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Online ISSN 1827-1847
INNOVATIONS IN BTK TREATMENT
Lo R. C., Schermerhorn M. L.
Division of Vascular and Endovascular Surgery Beth Israel Deaconess Medical Center and Harvard Medical School, Boston, MA, USA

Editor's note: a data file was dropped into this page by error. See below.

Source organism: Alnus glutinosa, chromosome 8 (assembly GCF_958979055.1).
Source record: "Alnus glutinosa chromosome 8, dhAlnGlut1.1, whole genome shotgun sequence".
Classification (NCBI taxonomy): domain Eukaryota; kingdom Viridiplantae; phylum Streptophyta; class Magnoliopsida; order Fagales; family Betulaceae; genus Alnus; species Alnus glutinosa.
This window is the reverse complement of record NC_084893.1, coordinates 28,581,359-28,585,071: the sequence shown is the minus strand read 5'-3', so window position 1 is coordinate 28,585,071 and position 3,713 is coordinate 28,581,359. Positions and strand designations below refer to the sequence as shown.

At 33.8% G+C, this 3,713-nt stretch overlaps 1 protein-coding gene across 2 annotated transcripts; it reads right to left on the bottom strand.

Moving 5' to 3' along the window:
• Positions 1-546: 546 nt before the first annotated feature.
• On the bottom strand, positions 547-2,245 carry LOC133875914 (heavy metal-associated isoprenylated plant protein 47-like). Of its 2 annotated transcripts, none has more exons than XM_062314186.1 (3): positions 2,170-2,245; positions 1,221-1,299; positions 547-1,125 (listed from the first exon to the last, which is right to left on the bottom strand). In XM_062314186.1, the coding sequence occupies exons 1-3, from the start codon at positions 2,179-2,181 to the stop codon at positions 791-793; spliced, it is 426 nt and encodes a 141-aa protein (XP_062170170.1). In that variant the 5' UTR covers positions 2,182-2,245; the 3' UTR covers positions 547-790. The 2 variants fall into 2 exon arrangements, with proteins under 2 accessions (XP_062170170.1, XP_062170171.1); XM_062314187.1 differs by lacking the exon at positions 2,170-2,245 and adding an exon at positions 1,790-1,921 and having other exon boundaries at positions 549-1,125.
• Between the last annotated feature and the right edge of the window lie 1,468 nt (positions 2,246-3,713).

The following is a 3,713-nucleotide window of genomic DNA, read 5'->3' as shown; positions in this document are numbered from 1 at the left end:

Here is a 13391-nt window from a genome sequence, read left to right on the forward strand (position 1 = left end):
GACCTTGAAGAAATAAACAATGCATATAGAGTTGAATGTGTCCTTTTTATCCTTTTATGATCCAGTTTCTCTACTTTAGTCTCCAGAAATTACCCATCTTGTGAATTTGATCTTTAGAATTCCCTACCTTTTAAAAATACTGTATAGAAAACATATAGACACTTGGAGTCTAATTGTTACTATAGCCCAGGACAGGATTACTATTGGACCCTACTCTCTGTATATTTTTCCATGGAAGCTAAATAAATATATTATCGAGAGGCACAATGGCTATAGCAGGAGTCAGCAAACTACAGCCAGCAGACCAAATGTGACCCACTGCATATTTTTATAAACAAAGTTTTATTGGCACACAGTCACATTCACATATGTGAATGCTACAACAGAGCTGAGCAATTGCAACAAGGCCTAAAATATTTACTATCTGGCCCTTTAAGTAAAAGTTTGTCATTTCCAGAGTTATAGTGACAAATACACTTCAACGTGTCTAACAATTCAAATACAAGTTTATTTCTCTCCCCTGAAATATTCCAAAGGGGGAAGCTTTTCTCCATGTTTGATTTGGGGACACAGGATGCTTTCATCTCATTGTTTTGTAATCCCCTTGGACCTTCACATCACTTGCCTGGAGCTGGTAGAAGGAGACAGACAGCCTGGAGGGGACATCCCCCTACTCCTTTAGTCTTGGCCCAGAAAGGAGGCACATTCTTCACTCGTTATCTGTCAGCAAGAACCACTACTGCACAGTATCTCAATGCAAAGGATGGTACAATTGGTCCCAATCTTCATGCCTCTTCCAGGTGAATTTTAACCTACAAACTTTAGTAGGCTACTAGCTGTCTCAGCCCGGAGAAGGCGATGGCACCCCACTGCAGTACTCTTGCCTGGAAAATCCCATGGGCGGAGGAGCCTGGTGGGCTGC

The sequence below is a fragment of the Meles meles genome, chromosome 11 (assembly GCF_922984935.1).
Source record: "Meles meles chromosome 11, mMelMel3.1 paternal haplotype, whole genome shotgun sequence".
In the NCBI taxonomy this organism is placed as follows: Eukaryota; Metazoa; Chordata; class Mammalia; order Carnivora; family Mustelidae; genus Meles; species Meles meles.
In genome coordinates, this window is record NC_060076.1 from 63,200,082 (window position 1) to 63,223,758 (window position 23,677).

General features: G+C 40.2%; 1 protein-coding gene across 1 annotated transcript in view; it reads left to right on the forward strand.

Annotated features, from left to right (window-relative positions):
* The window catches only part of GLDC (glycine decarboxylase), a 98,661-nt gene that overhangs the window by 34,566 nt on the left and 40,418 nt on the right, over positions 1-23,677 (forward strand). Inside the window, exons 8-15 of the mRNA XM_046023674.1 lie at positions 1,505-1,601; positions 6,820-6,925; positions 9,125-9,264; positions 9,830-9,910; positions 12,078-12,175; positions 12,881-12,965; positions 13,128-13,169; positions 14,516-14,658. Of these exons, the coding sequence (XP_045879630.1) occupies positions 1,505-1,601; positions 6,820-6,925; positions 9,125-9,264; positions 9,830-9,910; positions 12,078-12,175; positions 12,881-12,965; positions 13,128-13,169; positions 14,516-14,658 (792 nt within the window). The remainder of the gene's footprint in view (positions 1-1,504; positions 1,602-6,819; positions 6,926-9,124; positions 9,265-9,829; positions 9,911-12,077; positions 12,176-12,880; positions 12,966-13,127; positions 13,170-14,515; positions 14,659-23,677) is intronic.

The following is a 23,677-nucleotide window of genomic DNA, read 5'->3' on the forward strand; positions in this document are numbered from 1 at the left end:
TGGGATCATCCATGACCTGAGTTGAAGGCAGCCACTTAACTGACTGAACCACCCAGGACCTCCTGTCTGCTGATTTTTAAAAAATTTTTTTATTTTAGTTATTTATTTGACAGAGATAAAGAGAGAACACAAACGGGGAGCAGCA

In the last several years, percutaneous revascularization of the tibial arteries has become the predominant treatment modality for critical limb ischemia despite limited evidence to supports its clinical efficacy and cost-effectiveness compared to surgical bypass. Mid- and long-term outcomes from retrospective reports have documented inferior durability and higher rates of reintervention but favorable wound healing rates and comparable long-term limb salvage rates for all but the most severe lesions. Comparison of endovascular outcomes with bypass is difficult since many patients undergoing angioplasty are not candidates for bypass and studies show that results are inferior in this group. Thus infrapopliteal angioplasty has an established role in treating critical limb ischemia, particularly for patients with limited life expectancy or contraindication to bypass. However, despite popular beliefs that endovascular therapy is associated with lower morbidity and mortality, recent analyses suggest that this may not be the case. However, complications with tibial angioplasty or bypass must be considered in the context of the morbidity and mortality associated with major amputation. Whenever possible, efforts should be targeted to restore flow to the affected angiosome while assuring the best possible flow to the entire foot.